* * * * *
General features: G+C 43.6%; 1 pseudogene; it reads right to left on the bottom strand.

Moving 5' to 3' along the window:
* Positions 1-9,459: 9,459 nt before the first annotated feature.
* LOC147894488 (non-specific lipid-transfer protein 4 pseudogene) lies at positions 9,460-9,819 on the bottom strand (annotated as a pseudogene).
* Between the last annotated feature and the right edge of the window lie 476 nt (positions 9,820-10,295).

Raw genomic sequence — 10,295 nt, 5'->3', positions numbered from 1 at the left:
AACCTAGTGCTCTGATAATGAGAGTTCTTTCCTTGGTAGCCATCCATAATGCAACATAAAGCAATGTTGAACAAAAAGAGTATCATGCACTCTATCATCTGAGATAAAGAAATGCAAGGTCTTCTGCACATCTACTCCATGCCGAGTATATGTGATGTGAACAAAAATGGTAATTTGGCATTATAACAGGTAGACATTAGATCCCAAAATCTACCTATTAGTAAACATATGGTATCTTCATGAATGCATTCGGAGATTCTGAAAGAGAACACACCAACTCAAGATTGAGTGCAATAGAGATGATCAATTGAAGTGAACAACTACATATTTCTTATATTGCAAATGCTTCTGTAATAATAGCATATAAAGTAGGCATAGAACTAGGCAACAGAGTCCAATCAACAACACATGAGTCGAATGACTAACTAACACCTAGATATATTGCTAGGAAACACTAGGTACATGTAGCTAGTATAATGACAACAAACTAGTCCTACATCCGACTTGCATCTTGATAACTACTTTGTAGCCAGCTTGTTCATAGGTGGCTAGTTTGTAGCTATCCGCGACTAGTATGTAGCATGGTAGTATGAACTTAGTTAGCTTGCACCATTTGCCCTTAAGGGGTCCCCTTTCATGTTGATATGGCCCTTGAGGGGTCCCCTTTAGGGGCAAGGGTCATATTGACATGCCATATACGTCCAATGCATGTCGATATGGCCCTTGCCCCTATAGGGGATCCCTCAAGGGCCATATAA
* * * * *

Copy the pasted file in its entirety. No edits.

General features: G+C 43.6%; 1 pseudogene; it reads right to left on the bottom strand.

Moving 5' to 3' along the window:
* Positions 1-9,459: 9,459 nt before the first annotated feature.
* LOC147894488 (non-specific lipid-transfer protein 4 pseudogene) lies at positions 9,460-9,819 on the bottom strand (annotated as a pseudogene).
* Between the last annotated feature and the right edge of the window lie 476 nt (positions 9,820-10,295).

Raw genomic sequence — 10,295 nt, 5'->3', positions numbered from 1 at the left:
AACCTAGTGCTCTGATAATGAGAGTTCTTTCCTTGGTAGCCATCCATAATGCAACATAAAGCAATGTTGAACAAAAAGAGTATCATGCACTCTATCATCTGAGATAAAGAAATGCAAGGTCTTCTGCACATCTACTCCATGCCGAGTATATGTGATGTGAACAAAAATGGTAATTTGGCATTATAACAGGTAGACATTAGATCCCAAAATCTACCTATTAGTAAACATATGGTATCTTCATGAATGCATTCGGAGATTCTGAAAGAGAACACACCAACTCAAGATTGAGTGCAATAGAGATGATCAATTGAAGTGAACAACTACATATTTCTTATATTGCAAATGCTTCTGTAATAATAGCATATAAAGTAGGCATAGAACTAGGCAACAGAGTCCAATCAACAACACATGAGTCGAATGACTAACTAACACCTAGATATATTGCTAGGAAACACTAGGTACATGTAGCTAGTATAATGACAACAAACTAGTCCTACATCCGACTTGCATCTTGATAACTACTTTGTAGCCAGCTTGTTCATAGGTGGCTAGTTTGTAGCTATCCGCGACTAGTATGTAGCATGGTAGTATGAACTTAGTTAGCTTGCACCATTTGCCCTTAAGGGGTCCCCTTTCATGTTGATATGGCCCTTGAGGGGTCCCCTTTAGGGGCAAGGGTCATATTGACATGCCATATACGTCCAATGCATGTCGATATGGCCCTTGCCCCTATAGGGGATCCCTCAAGGGCCATATAA